The lazy check is important because if you perform a unique constraint check on every INSERT statement in a transaction, it can cause high network overhead. A batch check when the transaction is committed can greatly improve performance.

Note:

This optimization does not take effect for INSERT IGNORE and INSERT ON DUPLICATE KEY UPDATE, only for normal INSERT statements. The behavior can also be disabled by setting tidb_constraint_check_in_place=TRUE.

Statement rollback

If you execute a statement within a transaction, the statement does not take effect when an error occurs.

begin;
insert into test values (1);
insert into tset values (2);  // This statement does not take effect because "test" is misspelled as "tset".
insert into test values (3);
commit;

In the above example, the second insert statement fails, while the other two insert statements (1 & 3) can be successfully committed.

begin;
insert into test values (1);
insert into tset values (2);  // This statement does not take effect because "test" is misspelled as "tset".
insert into test values (3);
rollback;

In the above example, the second insert statement fails, and this transaction does not insert any data into the database because rollback is called.

Transaction sizes

In TiDB, a transaction either too small or too large can impair the overall performance.

Small transactions

TiDB uses the default autocommit setting (that is, autocommit = 1), which automatically issues a commit when executing each SQL statement. Therefore, each of the following three statements is treated as a transaction:

UPDATE my_table SET a = 'new_value' WHERE id = 1;
UPDATE my_table SET a = 'newer_value' WHERE id = 2;
UPDATE my_table SET a = 'newest_value' WHERE id = 3;

In this case, the latency is increased because each statement, as a transaction, uses the two-phase commit which consumes more execution time.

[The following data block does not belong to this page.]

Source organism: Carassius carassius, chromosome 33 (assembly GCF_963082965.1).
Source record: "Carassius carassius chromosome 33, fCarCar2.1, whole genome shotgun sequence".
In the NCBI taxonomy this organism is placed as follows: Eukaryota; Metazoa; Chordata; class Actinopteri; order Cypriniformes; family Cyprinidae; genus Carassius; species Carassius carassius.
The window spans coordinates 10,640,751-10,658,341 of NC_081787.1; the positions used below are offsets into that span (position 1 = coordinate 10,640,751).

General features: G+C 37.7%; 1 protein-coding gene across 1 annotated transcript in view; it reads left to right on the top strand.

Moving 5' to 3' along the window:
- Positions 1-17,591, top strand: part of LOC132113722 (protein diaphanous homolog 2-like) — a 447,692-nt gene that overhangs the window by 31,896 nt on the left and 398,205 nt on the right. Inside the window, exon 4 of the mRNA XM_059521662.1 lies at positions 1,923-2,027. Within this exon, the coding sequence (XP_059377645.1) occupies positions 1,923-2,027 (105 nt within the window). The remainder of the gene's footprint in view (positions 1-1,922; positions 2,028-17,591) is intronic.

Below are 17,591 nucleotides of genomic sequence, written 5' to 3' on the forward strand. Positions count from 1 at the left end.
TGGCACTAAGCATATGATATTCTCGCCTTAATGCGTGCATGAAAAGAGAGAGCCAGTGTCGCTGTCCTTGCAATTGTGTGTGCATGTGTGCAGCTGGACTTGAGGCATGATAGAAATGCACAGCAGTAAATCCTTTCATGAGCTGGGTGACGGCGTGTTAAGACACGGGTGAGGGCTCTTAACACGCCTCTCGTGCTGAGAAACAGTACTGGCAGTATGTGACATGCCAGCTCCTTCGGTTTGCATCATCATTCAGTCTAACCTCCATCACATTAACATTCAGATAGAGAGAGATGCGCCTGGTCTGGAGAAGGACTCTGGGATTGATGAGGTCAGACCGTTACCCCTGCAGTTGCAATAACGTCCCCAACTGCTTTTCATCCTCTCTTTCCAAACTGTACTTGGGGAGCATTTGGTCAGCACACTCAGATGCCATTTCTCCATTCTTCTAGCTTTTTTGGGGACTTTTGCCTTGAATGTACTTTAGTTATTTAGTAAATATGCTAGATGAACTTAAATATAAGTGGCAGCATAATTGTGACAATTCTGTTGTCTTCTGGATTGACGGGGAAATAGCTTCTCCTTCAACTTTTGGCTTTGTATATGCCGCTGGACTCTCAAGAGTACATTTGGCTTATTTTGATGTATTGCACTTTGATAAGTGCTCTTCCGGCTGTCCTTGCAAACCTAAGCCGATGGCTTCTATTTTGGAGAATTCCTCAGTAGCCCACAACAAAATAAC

To improve the execution efficiency, you can use an explicit transaction instead, that is, to execute the above three statements within a transaction:

START TRANSACTION;
UPDATE my_table SET a = 'new_value' WHERE id = 1;
UPDATE my_table SET a = 'newer_value' WHERE id = 2;
UPDATE my_table SET a = 'newest_value' WHERE id = 3;
COMMIT;

Similarly, it is recommended to execute INSERT statements within an explicit transaction.

Note:

The single-threaded workloads in TiDB might not fully use TiDB's distributed resources, so the performance of TiDB is lower than that of a single-instance deployment of MySQL. This difference is similar to the case of transactions with higher latency in TiDB.

Large transaction

Due to the requirement of the two-phase commit, a large transaction can lead to the following issues:

  • OOM (Out of Memory) when excessive data is written in the memory
  • More conflicts in the prewrite phase
  • Long duration before transactions are actually committed

Therefore, TiDB intentionally imposes some limits on transaction sizes:

  • The total number of SQL statements in a transaction is no more than 5,000 (default)
  • Each key-value pair is no more than 6 MB

For each transaction, it is recommended to keep the number of SQL statements between 100 to 500 to achieve an optimal performance.

TiDB sets a default limit of 100 MB for the total size of key-value pairs, which can be modified by the txn-total-size-limit configuration item in the configuration file. The maximum value of txn-total-size-limit is 10 GB. The actual size limit of one transaction also depends on the memory capacity. When executing large transactions, the memory usage of the TiDB process is approximately 6 times larger than the total size of transactions.

In versions earlier than 4.0, TiDB limits the total number of key-value pairs for a single transaction to no more than 300,000. This limitation is removed since v4.0.

"Transactions" was last updated May 14 2020: add alias (#2564) (e82cf95)